Kinetic variables, including impact peaks, do not predict risk of running related lower extremity injury in novice runners, according to research from the Netherlands.
Investigators from University Medical Center Groningen prospectively analyzed kinetics in 181 novice recreational runners (mean BMI of 25) as they ran on an instrumented treadmill during a testing session, prior to initiating a nine-week running training program. The training required subjects to run three times per week, gradually increasing their mileage over time.
Running related injuries, defined as three consecutive training sessions of pain resulting in an inability to run, were self-reported by 37 subjects. Injured subjects did not differ significantly from uninjured subjects with regard to any kinetic variables, including impact peak force, active peak force, or loading rate.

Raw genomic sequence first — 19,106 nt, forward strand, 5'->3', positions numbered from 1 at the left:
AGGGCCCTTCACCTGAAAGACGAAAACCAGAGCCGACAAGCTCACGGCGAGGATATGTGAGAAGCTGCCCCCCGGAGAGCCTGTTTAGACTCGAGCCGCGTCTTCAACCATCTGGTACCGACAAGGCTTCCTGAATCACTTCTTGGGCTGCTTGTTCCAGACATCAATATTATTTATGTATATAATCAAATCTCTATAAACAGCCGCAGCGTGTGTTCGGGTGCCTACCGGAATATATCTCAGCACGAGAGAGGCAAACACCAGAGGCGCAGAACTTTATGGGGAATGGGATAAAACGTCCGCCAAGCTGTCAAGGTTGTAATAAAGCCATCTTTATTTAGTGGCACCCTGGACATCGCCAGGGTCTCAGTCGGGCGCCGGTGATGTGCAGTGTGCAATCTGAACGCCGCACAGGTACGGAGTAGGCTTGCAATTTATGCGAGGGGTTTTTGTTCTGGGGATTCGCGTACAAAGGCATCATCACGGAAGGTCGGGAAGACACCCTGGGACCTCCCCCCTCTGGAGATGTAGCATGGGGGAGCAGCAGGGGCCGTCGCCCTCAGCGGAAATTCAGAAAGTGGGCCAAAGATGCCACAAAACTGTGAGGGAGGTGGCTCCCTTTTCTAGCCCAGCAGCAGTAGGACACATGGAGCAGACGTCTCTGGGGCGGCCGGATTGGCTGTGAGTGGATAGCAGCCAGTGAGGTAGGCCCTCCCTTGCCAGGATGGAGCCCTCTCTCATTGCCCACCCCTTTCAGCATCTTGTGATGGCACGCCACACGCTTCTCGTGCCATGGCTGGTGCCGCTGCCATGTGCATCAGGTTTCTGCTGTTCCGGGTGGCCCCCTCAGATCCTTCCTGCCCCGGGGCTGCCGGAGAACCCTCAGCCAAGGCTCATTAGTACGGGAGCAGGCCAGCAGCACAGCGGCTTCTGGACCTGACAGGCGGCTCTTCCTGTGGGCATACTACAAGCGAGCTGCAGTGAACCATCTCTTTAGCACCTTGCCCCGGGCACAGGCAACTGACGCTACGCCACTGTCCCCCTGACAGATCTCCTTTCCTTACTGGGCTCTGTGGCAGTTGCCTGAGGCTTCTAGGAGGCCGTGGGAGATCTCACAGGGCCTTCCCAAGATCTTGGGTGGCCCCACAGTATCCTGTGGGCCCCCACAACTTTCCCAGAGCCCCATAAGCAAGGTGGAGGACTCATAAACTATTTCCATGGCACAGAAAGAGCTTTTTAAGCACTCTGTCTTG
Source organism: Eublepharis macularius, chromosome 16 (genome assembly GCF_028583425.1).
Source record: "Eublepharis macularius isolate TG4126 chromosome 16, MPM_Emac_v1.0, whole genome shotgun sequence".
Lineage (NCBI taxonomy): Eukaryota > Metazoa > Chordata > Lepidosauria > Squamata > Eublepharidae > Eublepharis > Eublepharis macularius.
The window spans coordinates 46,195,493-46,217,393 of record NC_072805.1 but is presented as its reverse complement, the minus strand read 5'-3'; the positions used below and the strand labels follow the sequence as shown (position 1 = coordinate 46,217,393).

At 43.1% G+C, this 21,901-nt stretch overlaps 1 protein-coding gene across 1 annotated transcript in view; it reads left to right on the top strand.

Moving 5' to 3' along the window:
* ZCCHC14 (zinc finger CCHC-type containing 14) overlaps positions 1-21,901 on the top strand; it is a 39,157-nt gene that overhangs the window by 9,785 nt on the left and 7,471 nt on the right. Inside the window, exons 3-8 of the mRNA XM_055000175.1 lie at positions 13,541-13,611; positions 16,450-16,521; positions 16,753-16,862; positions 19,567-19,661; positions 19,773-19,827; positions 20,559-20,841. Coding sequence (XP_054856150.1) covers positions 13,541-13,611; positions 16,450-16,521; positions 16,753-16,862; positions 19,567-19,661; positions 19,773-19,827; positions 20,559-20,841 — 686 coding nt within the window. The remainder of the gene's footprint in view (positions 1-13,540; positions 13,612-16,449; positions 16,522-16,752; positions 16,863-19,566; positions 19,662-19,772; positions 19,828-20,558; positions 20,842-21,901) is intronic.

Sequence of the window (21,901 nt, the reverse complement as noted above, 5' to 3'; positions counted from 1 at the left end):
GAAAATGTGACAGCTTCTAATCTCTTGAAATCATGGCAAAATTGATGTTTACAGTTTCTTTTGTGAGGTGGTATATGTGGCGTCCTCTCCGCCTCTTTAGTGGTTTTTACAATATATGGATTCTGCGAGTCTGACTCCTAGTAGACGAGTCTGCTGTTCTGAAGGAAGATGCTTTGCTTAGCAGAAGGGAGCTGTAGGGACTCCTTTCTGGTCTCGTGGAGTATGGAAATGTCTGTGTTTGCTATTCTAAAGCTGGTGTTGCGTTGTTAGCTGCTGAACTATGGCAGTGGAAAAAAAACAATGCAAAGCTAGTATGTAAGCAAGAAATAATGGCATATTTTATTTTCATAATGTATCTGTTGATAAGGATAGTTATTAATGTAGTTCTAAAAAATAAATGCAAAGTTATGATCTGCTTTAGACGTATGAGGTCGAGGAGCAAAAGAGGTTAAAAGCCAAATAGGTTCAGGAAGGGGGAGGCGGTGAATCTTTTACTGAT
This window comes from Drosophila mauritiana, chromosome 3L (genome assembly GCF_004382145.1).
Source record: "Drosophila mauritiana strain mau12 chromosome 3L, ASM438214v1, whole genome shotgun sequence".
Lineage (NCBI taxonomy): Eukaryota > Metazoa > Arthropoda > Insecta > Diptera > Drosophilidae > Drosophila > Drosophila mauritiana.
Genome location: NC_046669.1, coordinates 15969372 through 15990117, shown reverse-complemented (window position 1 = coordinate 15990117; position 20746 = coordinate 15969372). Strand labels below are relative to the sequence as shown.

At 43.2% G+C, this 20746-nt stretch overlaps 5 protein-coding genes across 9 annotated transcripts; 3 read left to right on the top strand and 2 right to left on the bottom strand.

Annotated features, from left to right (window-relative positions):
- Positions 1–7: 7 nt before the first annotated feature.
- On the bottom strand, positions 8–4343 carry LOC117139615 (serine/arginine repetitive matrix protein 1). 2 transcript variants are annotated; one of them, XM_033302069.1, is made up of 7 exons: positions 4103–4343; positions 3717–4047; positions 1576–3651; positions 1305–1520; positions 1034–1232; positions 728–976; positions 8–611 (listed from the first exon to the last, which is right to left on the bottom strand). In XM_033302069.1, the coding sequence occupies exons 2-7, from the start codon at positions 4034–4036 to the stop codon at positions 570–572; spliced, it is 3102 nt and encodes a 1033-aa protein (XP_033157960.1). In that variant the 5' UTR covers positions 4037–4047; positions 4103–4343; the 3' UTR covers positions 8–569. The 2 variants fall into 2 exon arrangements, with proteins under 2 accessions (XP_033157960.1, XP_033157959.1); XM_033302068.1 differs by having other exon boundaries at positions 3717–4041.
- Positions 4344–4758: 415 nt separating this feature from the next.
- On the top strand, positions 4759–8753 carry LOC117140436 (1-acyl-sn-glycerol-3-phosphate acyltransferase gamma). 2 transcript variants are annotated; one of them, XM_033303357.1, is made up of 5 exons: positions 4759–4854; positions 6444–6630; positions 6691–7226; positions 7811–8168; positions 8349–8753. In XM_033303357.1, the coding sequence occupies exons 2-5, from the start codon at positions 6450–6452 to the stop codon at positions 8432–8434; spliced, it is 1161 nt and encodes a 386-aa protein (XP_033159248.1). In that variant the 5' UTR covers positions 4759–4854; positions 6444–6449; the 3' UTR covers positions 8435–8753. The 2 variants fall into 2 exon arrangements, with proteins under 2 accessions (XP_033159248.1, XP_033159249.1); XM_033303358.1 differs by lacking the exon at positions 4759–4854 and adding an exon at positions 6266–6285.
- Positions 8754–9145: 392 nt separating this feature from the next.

The findings, presented in Monaco in April, contrast with those of a study presented in August at the American Society of Biomechanics meeting, in which baseline kinetics of experienced female runners differed between those who went on to sustain an injury and those who did not (see “Impacts spell injury,” September, page 11). Baseline levels of peak tibial shock, vertical impact peak, and vertical average load rate were all significantly higher in the runners who were subsequently injured.